Monday, February 25, 2019

Melinda's Review: An Unconditional Freedom

Remember, this is a Royal Pick for the month! Check back on February 28th when the monthly giveaway opens!

An Unconditional Freedom by Alyssa Cole
Publisher: Kensington (February 26, 2019)
Series: The Loyal League, 3
Genre: Historical Romance

Daniel Cumberland’s uneventful life as a freed man in Massachusetts ended the night he was kidnapped and sold into slavery. To then have his freedom restored by the very man who stole his beloved’s heart is almost too much to bear. When he’s offered entry into the Loyal League, the covert organization of spies who helped free him, Daniel seizes the opportunity to help take down the Confederacy and vent the rage that consumes him.
When the Union Army occupies Janeta Sanchez’s small Florida town, her family’s goodwill and ties to Cuba fail to protect her father from being unjustly imprisoned for treason. To ensure her father’s release, Janeta is made an offer she can’t refuse: spy for the Confederacy. Driven by a desire for vengeance and the hope of saving her family, she agrees to infiltrate the Loyal League as a double agent.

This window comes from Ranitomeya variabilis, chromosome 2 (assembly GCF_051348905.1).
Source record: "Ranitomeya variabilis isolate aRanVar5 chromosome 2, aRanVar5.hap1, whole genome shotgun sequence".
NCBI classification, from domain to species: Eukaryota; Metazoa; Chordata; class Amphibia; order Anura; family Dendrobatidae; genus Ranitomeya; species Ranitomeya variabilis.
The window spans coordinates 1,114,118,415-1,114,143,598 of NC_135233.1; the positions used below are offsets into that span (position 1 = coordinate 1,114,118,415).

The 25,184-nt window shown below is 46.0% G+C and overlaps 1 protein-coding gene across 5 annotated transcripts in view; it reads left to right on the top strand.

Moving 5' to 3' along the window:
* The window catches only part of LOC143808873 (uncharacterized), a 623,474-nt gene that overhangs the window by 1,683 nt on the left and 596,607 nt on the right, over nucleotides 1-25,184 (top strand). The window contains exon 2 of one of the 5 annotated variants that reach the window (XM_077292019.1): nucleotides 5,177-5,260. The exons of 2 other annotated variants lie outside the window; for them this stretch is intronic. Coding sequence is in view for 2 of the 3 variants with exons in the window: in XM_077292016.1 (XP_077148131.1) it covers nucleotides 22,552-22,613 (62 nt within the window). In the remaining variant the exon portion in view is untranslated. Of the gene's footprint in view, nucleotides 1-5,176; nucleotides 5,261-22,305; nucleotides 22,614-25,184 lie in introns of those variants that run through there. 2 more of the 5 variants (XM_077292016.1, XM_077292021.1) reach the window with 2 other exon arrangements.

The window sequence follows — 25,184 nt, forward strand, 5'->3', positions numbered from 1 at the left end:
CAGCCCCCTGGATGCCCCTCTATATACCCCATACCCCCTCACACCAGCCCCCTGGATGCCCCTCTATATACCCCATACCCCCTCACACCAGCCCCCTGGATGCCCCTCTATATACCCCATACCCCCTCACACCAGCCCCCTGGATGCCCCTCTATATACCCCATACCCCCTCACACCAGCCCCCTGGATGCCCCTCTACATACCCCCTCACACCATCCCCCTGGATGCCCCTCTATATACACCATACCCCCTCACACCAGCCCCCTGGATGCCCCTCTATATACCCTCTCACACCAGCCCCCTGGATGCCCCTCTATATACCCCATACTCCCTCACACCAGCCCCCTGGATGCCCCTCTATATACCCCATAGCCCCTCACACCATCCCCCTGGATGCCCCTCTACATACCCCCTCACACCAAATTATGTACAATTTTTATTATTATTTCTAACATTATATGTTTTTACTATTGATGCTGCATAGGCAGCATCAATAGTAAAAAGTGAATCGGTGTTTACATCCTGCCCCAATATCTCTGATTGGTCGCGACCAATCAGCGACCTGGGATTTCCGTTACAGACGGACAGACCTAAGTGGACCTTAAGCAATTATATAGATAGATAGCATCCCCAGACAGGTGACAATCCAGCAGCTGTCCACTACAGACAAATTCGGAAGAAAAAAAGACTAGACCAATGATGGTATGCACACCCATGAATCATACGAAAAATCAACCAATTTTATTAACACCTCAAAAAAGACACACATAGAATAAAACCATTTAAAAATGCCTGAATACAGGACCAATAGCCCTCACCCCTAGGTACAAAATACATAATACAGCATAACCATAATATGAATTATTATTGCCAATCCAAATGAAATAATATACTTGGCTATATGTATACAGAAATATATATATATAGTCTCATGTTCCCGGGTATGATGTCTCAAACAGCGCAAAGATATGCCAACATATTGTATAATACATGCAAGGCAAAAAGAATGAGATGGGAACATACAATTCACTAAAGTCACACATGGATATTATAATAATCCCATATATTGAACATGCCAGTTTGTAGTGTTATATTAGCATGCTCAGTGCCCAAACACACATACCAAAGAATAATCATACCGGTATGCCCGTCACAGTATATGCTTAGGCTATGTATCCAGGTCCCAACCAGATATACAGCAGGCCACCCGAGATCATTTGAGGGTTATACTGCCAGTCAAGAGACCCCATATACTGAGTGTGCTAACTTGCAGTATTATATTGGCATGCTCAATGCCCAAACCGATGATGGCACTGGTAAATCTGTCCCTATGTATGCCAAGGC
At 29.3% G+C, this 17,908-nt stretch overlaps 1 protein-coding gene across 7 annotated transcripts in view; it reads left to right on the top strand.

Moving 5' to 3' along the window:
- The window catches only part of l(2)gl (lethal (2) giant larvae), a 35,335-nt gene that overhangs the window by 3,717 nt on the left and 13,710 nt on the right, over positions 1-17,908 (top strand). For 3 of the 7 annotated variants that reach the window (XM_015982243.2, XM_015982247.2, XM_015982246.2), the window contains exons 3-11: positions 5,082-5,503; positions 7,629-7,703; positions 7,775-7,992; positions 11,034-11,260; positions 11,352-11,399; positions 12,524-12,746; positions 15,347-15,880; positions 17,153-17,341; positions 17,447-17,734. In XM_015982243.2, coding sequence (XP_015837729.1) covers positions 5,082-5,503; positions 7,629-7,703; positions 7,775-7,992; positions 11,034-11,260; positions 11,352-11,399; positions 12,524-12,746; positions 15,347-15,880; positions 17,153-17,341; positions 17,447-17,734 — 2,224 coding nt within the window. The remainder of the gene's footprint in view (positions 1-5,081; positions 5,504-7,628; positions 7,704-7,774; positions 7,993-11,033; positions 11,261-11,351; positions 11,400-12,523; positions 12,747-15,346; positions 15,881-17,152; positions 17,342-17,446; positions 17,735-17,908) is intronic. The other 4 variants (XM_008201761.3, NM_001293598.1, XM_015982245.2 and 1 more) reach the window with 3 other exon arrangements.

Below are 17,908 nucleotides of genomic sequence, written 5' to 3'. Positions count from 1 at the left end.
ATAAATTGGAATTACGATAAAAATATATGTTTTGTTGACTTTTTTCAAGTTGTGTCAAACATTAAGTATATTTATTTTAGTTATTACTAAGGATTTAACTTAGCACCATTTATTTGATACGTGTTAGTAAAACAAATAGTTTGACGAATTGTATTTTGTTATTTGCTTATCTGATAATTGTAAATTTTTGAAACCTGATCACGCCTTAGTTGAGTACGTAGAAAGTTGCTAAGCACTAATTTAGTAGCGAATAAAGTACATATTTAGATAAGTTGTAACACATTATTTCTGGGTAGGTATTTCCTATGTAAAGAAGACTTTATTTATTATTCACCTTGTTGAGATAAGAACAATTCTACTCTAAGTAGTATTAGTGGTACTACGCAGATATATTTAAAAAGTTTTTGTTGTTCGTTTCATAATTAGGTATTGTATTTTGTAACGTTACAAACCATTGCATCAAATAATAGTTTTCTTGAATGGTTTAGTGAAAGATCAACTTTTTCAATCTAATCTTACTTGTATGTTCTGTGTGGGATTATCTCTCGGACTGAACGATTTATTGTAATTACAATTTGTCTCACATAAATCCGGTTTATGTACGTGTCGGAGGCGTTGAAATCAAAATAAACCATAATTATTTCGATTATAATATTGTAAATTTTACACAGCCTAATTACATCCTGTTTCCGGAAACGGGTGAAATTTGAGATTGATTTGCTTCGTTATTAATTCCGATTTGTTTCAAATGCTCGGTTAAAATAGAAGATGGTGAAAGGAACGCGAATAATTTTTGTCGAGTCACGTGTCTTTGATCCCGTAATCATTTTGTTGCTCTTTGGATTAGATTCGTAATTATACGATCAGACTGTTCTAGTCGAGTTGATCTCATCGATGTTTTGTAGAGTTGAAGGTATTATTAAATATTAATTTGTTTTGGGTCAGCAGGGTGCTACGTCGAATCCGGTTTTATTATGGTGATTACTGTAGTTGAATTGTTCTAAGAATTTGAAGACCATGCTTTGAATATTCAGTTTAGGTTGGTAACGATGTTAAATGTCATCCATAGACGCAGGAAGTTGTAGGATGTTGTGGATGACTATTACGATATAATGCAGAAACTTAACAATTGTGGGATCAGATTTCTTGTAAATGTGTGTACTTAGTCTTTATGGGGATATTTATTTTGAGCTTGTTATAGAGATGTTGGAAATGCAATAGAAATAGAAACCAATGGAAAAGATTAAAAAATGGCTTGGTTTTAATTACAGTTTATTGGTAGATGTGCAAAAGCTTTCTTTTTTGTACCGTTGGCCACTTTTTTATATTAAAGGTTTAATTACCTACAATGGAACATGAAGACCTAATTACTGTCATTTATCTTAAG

Daniel is both aggravated and intrigued by the headstrong recruit. For the first time in months, he feels something other than anger, but a partner means being accountable, and Daniel’s secret plan to settle a vendetta and strike a blow for the Union can be entrusted to no one. As Janeta and Daniel track Jefferson Davis on his tour of the South, their dual hidden missions are threatened by the ghosts of their pasts and a growing mutual attraction—that might be their only hope for the future.

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Reviews for Cole's books:

Melinda's Review:

There are some authors that I am continually amazed at their writing. I mean, of course, every book I give 5 stars to I love, but the authors that move between genres easily or are especially prolific without seeming to have their talent fade at all? They are particularly perplexing to me because I know writing a book cannot be easy.